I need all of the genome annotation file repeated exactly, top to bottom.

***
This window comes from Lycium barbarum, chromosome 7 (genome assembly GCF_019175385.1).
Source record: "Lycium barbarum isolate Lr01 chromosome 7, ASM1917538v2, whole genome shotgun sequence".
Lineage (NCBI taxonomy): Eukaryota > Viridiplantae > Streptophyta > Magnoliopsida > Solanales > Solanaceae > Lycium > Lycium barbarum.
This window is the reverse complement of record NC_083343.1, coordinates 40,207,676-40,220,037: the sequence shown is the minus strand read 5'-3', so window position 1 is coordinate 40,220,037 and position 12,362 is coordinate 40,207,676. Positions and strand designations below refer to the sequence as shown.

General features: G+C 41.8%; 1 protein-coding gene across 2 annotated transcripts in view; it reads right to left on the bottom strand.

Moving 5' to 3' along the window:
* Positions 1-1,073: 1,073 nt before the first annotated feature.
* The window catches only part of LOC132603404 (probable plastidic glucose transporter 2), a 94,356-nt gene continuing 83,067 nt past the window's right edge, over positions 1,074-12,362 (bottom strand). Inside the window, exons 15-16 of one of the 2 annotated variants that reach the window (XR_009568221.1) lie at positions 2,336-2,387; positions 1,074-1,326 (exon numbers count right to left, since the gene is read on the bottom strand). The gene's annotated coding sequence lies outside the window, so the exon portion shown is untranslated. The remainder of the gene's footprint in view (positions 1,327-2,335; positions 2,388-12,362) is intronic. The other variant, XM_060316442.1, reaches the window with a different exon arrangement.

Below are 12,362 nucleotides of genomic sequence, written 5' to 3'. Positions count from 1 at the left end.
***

This window comes from Lycium barbarum, chromosome 7 (genome assembly GCF_019175385.1).
Source record: "Lycium barbarum isolate Lr01 chromosome 7, ASM1917538v2, whole genome shotgun sequence".
Lineage (NCBI taxonomy): Eukaryota > Viridiplantae > Streptophyta > Magnoliopsida > Solanales > Solanaceae > Lycium > Lycium barbarum.
This window is the reverse complement of record NC_083343.1, coordinates 40,207,676-40,220,037: the sequence shown is the minus strand read 5'-3', so window position 1 is coordinate 40,220,037 and position 12,362 is coordinate 40,207,676. Positions and strand designations below refer to the sequence as shown.

General features: G+C 41.8%; 1 protein-coding gene across 2 annotated transcripts in view; it reads right to left on the bottom strand.

Moving 5' to 3' along the window:
* Positions 1-1,073: 1,073 nt before the first annotated feature.
* The window catches only part of LOC132603404 (probable plastidic glucose transporter 2), a 94,356-nt gene continuing 83,067 nt past the window's right edge, over positions 1,074-12,362 (bottom strand). Inside the window, exons 15-16 of one of the 2 annotated variants that reach the window (XR_009568221.1) lie at positions 2,336-2,387; positions 1,074-1,326 (exon numbers count right to left, since the gene is read on the bottom strand). The gene's annotated coding sequence lies outside the window, so the exon portion shown is untranslated. The remainder of the gene's footprint in view (positions 1,327-2,335; positions 2,388-12,362) is intronic. The other variant, XM_060316442.1, reaches the window with a different exon arrangement.

Below are 12,362 nucleotides of genomic sequence, written 5' to 3'. Positions count from 1 at the left end.